David Law’s excellent post (if you liked that, you should read his great article on Japan, employing a relatively new, interview-based strategy for studying comparative constitutional law, an article which Ran Hirschl also referenced) reminded me to draw attention to a new article on the spread of the jury trial around the world. The abstract is below:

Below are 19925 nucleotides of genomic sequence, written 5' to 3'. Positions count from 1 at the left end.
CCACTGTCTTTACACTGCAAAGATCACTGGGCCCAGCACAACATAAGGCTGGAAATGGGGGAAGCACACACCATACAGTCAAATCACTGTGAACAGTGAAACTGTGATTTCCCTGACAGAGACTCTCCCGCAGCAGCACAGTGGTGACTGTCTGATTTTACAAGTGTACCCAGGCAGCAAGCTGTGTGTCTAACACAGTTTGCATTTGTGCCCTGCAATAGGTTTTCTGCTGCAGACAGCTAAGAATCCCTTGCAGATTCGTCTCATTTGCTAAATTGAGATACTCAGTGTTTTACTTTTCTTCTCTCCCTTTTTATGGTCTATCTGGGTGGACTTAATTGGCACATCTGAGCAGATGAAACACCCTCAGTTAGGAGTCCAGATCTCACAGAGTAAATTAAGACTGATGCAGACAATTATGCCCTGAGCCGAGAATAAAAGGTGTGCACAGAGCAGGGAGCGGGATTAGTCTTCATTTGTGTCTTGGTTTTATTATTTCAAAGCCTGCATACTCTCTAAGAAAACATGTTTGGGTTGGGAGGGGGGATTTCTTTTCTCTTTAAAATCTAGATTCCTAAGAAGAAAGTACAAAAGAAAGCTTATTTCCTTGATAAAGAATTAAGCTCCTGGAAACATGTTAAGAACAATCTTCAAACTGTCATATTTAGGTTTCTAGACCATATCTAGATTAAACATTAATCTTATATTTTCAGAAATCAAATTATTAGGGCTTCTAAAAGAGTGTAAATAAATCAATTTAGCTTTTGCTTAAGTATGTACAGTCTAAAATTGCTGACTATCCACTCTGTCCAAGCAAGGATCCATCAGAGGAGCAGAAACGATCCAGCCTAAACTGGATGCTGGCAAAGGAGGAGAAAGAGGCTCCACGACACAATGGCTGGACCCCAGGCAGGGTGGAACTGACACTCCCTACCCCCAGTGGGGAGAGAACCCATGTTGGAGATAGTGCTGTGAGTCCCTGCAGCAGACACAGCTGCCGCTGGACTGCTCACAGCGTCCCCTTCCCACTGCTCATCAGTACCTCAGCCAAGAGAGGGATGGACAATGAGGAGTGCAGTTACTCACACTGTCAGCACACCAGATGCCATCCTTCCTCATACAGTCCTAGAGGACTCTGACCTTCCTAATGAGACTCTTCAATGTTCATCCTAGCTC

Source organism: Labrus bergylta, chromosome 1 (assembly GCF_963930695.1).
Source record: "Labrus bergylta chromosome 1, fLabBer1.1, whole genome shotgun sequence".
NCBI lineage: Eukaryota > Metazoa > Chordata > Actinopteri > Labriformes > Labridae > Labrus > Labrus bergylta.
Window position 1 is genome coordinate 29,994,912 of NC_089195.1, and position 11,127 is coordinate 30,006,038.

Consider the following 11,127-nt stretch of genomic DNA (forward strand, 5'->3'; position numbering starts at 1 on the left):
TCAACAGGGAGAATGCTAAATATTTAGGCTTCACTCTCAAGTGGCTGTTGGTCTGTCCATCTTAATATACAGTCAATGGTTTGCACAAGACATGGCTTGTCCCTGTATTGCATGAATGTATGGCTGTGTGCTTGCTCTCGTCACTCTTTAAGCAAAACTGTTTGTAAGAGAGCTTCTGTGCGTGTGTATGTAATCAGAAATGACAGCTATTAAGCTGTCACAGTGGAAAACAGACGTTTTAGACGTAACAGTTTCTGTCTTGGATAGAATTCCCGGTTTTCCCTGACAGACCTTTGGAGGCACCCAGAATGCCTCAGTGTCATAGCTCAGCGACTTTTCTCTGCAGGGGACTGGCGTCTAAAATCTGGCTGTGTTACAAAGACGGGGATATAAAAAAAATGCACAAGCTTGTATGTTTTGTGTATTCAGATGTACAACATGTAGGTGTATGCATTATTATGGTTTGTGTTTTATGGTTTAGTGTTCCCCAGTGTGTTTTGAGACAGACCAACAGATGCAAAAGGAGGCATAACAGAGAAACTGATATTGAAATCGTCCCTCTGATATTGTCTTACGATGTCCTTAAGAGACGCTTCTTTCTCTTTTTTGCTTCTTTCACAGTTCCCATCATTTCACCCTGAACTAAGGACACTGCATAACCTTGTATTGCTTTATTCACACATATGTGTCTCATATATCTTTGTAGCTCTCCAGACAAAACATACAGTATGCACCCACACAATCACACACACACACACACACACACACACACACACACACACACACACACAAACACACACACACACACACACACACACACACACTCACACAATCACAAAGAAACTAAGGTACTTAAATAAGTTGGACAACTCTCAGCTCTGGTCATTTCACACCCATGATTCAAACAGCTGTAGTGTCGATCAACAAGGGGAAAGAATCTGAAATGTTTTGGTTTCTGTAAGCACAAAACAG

Recent years have witnessed the widespread diffusion of the jury trial across the globe. Considered by many to be a foundational element of participatory democracy, nations as culturally and geographically diverse as Mexico, Kazakhstan, and Japan are currently in the process of adopting mechanisms for the lay adjudication of criminal cases. This Paper investigates the historical origins of the jury trial’s global spread, focusing particular attention on the recent example of South Korea. Situating its analysis within a comparative framework, the Paper pays particular attention to how the Korean system contrasts with those persisting in the United States and Western Europe.